What are the Market Abuse Regulations (MAR)?

The Market Abuse Regulation (MAR) is enforced across the European Union member states to reduce and penalise market abuse which has affected the financial services industry in recent years.

The Market Abuse Regulations (MAR) are a set of robust regulations, enforced across the European Union (EU) to actively reduce the rate of market abuse in the industry and to protect individual investors and consumers. The MAR came into effect on 3 July 2016 across EU member states and is subsequently enforced in the UK by the Financial Conduct Authority (FCA). The FCA is currently driving an important initiative to enhance the financial services industry and to protect the consumers operating within it from market abuse. Therefore, the FCA penalise firms and individuals who engage in market abuse severely. Knowledge and training of the MAR is of utmost importance for those working and dealing in the financial services industry.

Why is the MAR important?

The MAR is important because it is part of the drive to reduce market abuse, which has been a significant problem in the financial services industry. Since the financial crisis in 2008, confidence in the financial services industry has been volatile. Market abuse has further eroded consumer confidence in the industry. Therefore, the MAR is important as it will help to restore confidence and to enhance the culture of the financial services industry.

The MAR has effectively expanded regulatory scope across more financial instruments and established vastly detailed compliance requirements. Now, the MAR applies to financial instruments which are traded on multilateral trading facilities (MTF) and organised trading facilities (OTF), not just on an EU regulated market.

Why did the MAR come into force?

The MAR came into force on 3 July 2016 and effectively replaced the EU Market Abuse Directive (MAD). The MAR has established far more detailed requirements which relate to the disclosure of inside information, market soundings, market surveillance, transaction reporting and investment recommendations. Therefore, those working within financial services firms have a huge responsibility to ensure they are conducting themselves in line with the MAR, to demonstrate that their conduct is not going to harm the market or consumers.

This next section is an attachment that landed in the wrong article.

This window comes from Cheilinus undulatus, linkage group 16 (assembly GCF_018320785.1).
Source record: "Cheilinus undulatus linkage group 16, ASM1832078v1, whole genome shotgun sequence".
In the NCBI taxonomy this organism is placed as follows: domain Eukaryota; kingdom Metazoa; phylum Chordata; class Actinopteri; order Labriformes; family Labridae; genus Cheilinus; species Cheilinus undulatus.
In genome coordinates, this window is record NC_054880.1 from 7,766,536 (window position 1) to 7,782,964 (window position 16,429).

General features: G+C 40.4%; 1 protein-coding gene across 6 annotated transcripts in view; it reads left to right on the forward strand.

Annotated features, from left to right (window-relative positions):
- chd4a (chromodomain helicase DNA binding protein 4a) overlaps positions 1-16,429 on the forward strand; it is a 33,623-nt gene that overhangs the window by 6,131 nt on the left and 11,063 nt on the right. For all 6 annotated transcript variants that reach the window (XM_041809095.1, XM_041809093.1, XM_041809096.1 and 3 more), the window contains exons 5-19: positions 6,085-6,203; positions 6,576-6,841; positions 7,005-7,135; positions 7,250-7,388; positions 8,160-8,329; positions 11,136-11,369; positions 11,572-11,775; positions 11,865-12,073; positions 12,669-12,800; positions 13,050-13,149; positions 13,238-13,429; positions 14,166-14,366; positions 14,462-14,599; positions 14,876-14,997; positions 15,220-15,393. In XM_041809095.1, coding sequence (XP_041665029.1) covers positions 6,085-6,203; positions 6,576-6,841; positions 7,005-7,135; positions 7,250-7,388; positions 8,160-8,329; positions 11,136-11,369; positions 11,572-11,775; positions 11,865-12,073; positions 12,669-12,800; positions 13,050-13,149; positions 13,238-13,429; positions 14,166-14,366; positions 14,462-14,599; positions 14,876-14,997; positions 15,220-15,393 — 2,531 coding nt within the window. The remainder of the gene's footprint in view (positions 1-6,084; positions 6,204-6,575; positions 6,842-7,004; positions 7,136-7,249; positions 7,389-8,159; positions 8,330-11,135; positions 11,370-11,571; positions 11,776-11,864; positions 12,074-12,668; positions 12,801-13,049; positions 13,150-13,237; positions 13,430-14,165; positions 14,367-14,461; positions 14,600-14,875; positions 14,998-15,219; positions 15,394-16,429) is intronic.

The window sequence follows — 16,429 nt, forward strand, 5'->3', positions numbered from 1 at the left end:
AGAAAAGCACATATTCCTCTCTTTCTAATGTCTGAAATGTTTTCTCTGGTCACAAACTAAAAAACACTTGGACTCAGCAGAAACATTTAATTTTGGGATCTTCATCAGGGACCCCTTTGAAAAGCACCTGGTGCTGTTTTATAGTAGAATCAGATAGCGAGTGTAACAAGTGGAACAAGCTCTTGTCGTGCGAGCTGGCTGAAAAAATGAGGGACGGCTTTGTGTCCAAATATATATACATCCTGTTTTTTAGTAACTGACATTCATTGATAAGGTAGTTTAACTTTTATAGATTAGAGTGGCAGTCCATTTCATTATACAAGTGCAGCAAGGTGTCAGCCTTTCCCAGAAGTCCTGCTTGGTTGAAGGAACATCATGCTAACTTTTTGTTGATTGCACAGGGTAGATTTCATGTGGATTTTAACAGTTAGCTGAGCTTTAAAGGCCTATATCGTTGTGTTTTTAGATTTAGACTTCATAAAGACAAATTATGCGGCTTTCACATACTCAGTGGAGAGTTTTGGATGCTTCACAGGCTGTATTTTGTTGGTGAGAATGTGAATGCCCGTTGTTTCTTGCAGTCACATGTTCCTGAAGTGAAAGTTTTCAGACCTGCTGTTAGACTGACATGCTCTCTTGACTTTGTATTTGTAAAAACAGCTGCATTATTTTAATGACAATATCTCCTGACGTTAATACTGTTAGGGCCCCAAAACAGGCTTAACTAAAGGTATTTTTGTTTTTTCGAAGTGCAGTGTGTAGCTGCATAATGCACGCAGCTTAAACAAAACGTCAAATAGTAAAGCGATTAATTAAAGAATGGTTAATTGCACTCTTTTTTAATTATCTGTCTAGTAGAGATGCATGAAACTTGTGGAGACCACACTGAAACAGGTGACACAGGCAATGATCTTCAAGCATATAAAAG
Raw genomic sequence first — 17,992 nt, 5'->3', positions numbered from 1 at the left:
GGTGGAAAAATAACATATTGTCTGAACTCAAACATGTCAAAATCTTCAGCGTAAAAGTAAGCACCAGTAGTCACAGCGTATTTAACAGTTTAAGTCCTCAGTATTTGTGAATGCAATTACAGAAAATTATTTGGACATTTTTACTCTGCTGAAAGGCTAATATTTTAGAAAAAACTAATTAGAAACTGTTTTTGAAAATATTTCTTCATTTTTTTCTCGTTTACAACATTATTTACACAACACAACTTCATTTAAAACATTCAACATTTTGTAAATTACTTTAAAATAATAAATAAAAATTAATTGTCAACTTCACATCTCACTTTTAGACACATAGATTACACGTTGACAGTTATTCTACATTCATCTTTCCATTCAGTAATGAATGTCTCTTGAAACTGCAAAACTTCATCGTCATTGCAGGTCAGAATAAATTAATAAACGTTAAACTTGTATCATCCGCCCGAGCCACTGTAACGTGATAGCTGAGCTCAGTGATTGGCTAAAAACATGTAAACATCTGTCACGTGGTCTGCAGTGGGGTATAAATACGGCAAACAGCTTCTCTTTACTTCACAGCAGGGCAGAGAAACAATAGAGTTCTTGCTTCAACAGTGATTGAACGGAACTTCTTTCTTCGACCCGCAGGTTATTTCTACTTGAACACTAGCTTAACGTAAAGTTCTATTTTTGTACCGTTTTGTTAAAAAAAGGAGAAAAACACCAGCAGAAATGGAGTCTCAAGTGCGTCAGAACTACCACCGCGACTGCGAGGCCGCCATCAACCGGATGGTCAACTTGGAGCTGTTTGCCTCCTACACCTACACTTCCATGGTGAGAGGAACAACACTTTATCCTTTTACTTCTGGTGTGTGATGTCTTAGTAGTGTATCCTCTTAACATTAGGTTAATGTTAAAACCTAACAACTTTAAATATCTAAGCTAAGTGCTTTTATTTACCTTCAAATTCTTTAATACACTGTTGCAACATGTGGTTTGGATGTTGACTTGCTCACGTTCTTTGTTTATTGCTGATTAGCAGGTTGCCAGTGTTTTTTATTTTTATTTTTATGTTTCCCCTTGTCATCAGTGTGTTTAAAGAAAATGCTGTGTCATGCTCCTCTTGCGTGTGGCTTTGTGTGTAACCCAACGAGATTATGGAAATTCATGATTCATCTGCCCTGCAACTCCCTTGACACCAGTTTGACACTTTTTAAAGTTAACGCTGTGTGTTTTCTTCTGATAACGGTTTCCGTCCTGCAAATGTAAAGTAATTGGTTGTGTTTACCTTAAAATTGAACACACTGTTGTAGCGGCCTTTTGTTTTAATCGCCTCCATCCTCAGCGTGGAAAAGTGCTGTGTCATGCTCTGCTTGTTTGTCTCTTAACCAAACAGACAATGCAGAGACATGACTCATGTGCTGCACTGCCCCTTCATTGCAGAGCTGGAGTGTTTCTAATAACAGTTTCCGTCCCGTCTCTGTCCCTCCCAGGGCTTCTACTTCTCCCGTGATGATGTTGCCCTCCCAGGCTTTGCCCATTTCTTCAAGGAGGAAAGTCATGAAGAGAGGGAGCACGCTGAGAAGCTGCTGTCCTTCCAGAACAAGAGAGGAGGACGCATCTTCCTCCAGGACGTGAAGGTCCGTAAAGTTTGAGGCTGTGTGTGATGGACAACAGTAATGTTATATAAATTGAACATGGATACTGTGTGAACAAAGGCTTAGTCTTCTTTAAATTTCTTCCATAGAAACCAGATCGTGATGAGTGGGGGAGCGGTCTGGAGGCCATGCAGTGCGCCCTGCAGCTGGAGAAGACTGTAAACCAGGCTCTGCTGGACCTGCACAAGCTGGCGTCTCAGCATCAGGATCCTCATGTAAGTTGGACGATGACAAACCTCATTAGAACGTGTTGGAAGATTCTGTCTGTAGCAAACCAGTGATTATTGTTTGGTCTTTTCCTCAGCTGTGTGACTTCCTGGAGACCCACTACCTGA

What happens if you do not comply with the MAR?

If a firm or an individual breaches the MAR, they will be subject to investigation by the Financial Conduct Authority (FCA), the regulatory body in the UK which is committed to preventing, detecting and penalising market abuse.

If a breach of the MAR occurs, the FCA can impose unlimited fines, order injunctions or prohibit regulated firms or approved persons. Specifically, insider dealing and market manipulation can be penalised with criminal sanctions, which can involve custodial sentences of up to 7 years, as well as a fine.

The FCA reported in June 2019 that Fabiana Abdel-Malek, a senior compliance officer for UBS AG, and Walid Choucair, a family friend, were both sentenced to three years imprisonment after they were found guilty of five offences of insider dealing. The FCA found that Fabiana Abdel-Malek had encountered inside information from UBS AG and offered this to her family friend, Walid Choucair, who was a day trader of financial securities.

Due to the information that Choucair received, a profit of £1.4 million was made due to trading which was able to take place with insider dealing. The National Crime Agency co-operated with the FCA to investigate and penalise this incident of market abuse.

What impact will Brexit have on the MAR?

Currently, financial services firms listed in the UK which trade in financial instruments, are still under the regulatory scope of the MAR. However, the intended exit of the UK from the European Union has undoubtedly raised concerns over how the MAR will apply to regulated firms in the UK following the exit.

If UK based firms continue to access the single market, the European Union will require the UK to maintain a market abuse regulatory framework which is compatible with the MAR. A deal for the UK’s exit strategy has not been finalised yet, and therefore we cannot confirm what impact Brexit will have on MAR. However, by staying up-to-date with changes and understanding the specific regulations established under MAR, it will ensure that you are prepared and are compliant.

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